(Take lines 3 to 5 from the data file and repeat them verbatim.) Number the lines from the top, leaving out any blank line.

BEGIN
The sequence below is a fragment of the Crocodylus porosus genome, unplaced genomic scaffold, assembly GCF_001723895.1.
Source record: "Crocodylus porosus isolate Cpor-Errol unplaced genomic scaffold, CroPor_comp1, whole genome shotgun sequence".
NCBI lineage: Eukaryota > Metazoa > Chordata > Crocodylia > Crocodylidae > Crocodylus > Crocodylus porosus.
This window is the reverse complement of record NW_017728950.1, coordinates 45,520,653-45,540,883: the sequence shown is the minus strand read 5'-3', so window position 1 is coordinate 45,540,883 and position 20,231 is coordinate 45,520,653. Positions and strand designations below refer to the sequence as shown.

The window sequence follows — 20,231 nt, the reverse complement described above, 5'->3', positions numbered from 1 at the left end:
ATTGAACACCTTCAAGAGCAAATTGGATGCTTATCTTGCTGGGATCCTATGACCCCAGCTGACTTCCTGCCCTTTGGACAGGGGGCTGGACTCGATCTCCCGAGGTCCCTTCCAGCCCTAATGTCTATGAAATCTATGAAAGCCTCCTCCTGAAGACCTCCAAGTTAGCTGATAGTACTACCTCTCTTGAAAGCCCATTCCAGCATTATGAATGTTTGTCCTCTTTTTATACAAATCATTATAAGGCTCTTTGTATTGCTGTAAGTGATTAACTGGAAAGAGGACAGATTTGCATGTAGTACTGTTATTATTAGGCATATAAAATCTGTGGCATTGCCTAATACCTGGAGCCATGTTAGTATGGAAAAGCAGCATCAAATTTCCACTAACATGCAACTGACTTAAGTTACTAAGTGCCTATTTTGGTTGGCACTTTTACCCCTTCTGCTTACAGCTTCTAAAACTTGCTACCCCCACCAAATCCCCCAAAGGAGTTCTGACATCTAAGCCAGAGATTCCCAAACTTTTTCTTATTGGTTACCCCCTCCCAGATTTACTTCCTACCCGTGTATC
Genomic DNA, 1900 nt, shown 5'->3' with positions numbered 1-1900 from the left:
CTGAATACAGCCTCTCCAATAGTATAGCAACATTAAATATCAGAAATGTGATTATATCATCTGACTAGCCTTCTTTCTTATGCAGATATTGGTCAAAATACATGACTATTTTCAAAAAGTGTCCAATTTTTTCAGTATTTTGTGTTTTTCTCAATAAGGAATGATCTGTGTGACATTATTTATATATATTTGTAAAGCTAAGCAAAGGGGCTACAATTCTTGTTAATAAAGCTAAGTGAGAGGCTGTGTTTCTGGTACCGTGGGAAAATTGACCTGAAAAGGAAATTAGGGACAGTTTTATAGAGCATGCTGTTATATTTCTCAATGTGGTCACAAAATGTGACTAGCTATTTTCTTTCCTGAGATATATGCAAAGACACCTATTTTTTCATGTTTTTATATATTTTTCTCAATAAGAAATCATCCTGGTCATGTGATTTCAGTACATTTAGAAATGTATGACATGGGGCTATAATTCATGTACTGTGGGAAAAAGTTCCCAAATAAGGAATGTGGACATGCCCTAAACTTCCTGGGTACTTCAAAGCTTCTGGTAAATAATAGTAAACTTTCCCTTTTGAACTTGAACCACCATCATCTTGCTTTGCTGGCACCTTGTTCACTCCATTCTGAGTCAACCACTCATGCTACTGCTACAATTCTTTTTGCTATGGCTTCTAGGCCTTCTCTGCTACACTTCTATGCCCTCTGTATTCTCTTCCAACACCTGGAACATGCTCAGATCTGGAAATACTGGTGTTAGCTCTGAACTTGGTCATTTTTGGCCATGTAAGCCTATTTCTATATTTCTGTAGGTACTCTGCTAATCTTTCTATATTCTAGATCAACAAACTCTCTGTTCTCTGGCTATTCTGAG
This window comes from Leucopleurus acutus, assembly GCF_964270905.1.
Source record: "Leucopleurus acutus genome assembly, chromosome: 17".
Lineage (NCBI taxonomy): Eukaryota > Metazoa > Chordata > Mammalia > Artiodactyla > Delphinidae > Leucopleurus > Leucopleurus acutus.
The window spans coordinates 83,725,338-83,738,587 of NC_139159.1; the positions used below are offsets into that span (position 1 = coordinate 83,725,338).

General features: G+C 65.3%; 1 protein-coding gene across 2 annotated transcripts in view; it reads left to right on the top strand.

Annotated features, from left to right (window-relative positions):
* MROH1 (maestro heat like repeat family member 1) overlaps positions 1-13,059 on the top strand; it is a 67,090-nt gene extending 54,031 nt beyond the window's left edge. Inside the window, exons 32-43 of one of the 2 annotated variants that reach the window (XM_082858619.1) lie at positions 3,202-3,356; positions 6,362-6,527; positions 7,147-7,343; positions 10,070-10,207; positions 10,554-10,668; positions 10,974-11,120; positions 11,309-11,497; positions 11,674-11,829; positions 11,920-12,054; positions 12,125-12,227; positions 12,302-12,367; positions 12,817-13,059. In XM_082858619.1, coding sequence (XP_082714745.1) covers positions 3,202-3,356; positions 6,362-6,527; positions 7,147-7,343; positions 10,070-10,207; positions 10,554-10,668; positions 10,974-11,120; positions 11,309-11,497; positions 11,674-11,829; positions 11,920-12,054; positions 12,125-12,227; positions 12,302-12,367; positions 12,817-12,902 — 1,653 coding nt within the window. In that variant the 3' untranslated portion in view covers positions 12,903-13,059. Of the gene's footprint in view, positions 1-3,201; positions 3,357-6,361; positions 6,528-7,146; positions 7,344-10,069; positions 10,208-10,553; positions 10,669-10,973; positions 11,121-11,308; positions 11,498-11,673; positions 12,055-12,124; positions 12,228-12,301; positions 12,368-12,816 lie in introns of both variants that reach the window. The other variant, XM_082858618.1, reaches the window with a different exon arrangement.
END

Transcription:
NCBI lineage: Eukaryota > Metazoa > Chordata > Crocodylia > Crocodylidae > Crocodylus > Crocodylus porosus.
This window is the reverse complement of record NW_017728950.1, coordinates 45,520,653-45,540,883: the sequence shown is the minus strand read 5'-3', so window position 1 is coordinate 45,540,883 and position 20,231 is coordinate 45,520,653. Positions and strand designations below refer to the sequence as shown.

The window sequence follows — 20,231 nt, the reverse complement described above, 5'->3', positions numbered from 1 at the left end: